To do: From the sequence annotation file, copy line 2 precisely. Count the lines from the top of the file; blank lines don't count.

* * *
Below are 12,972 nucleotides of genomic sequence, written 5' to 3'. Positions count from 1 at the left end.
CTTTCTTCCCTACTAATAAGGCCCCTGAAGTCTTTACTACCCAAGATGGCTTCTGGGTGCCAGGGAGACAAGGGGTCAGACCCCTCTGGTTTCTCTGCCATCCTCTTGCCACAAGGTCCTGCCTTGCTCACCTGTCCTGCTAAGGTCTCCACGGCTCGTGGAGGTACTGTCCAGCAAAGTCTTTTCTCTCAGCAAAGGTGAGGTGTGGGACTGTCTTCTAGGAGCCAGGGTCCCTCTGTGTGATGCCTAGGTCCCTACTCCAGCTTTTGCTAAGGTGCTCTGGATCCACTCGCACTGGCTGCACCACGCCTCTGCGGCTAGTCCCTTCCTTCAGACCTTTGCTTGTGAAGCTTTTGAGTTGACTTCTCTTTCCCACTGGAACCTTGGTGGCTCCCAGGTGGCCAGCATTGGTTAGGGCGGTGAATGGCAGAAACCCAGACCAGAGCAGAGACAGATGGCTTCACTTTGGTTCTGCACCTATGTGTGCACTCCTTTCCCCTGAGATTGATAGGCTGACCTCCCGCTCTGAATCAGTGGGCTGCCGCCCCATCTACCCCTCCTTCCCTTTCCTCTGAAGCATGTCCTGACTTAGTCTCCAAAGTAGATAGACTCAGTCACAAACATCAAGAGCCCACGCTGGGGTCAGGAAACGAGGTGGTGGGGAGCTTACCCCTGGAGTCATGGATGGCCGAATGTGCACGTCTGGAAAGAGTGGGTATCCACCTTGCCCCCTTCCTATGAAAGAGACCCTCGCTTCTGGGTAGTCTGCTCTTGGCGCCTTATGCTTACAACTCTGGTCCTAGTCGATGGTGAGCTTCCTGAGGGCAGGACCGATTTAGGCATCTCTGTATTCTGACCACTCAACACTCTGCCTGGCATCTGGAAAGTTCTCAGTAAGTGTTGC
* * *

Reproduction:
CTTTCTTCCCTACTAATAAGGCCCCTGAAGTCTTTACTACCCAAGATGGCTTCTGGGTGCCAGGGAGACAAGGGGTCAGACCCCTCTGGTTTCTCTGCCATCCTCTTGCCACAAGGTCCTGCCTTGCTCACCTGTCCTGCTAAGGTCTCCACGGCTCGTGGAGGTACTGTCCAGCAAAGTCTTTTCTCTCAGCAAAGGTGAGGTGTGGGACTGTCTTCTAGGAGCCAGGGTCCCTCTGTGTGATGCCTAGGTCCCTACTCCAGCTTTTGCTAAGGTGCTCTGGATCCACTCGCACTGGCTGCACCACGCCTCTGCGGCTAGTCCCTTCCTTCAGACCTTTGCTTGTGAAGCTTTTGAGTTGACTTCTCTTTCCCACTGGAACCTTGGTGGCTCCCAGGTGGCCAGCATTGGTTAGGGCGGTGAATGGCAGAAACCCAGACCAGAGCAGAGACAGATGGCTTCACTTTGGTTCTGCACCTATGTGTGCACTCCTTTCCCCTGAGATTGATAGGCTGACCTCCCGCTCTGAATCAGTGGGCTGCCGCCCCATCTACCCCTCCTTCCCTTTCCTCTGAAGCATGTCCTGACTTAGTCTCCAAAGTAGATAGACTCAGTCACAAACATCAAGAGCCCACGCTGGGGTCAGGAAACGAGGTGGTGGGGAGCTTACCCCTGGAGTCATGGATGGCCGAATGTGCACGTCTGGAAAGAGTGGGTATCCACCTTGCCCCCTTCCTATGAAAGAGACCCTCGCTTCTGGGTAGTCTGCTCTTGGCGCCTTATGCTTACAACTCTGGTCCTAGTCGATGGTGAGCTTCCTGAGGGCAGGACCGATTTAGGCATCTCTGTATTCTGACCACTCAACACTCTGCCTGGCATCTGGAAAGTTCTCAGTAAGTGTTGC